Do you remember from high school algebra (or even junior high algebra) how you learned about positive numbers and negative numbers? I do. In that class my first-year algebra teacher drew a long horizontal line on the board and put a mark at the center. That mark he labeled “0.” That is, zero. Then he wrote the numbers 1, 2, 3, and so on as far as he could to the right of the zero, and he wrote the same numbers to the left. The numbers to the right were positive numbers, +1, +2, +3, and so on, and the numbers to the left were negative, -1, -2, -3, etc., etc. But what about the zero sitting there in the middle? Is zero positive or negative? Most of the students in my class didn’t know and couldn’t answer. But zero is neither, the teacher emphasized. It’s right in the middle. It doesn’t have any sign. It can’t have a sign; it doesn’t really exist. There’s nothing there. It’s zero, after all.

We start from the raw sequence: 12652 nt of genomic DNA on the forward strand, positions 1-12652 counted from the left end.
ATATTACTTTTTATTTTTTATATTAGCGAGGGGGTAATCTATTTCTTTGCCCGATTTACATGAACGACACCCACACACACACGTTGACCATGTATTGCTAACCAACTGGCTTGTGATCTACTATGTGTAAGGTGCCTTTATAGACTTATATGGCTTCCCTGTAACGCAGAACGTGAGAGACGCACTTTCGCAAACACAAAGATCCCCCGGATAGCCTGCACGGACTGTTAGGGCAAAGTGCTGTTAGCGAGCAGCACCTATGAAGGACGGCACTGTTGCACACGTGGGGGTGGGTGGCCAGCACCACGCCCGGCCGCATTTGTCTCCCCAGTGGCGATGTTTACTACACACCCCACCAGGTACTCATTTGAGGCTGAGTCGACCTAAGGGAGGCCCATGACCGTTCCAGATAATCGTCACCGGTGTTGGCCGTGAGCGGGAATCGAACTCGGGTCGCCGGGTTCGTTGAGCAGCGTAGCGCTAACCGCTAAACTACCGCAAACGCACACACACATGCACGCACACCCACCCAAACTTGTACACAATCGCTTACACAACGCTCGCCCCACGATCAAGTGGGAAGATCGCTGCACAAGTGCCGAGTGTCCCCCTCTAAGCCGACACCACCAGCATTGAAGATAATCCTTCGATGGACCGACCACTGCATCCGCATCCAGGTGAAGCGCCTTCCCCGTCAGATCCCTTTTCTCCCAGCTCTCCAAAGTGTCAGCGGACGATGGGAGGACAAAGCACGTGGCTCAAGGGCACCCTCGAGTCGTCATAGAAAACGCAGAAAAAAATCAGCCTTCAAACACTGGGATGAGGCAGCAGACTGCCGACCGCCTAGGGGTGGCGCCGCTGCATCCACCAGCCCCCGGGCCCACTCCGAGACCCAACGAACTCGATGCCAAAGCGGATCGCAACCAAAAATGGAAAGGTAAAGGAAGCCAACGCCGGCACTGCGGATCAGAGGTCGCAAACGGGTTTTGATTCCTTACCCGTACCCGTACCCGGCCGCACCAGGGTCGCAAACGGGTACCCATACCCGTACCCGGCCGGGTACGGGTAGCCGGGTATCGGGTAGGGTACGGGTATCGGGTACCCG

Likewise, in writing I’ve seen a lot of people use the term “12 AM” or “12 PM.” This is as ridiculous as trying to label zero as “positive” or “negative.” I’ve always been confused as to what, for example, “12 AM” means. Does it mean midnight or noon? It could be either. Does the “AM” refer to the twelve-hour period that precedes the 12, or follows it? Twelve o’clock is neither AM or PM. It’s like zero, it’s not one or the other. Granted, a point in time called “12 o’clock” does exist, and twice a day too, unlike zero which means “nothing at all.” But 12 o’clock is at the boundary between the AM and the PM states. Like zero, it is neither one nor the other.
I’ve noticed a general (and strictly unofficial) convention emerging to use “12 AM” as noon, and “12 PM” for midnight, (at least I think that’s what other writers are saying) but both of these are still incorrect, and give the wrong impression. I hope we can nip this convention in the bud, and get back to using “Noon” and “Midnight” in their correct positions.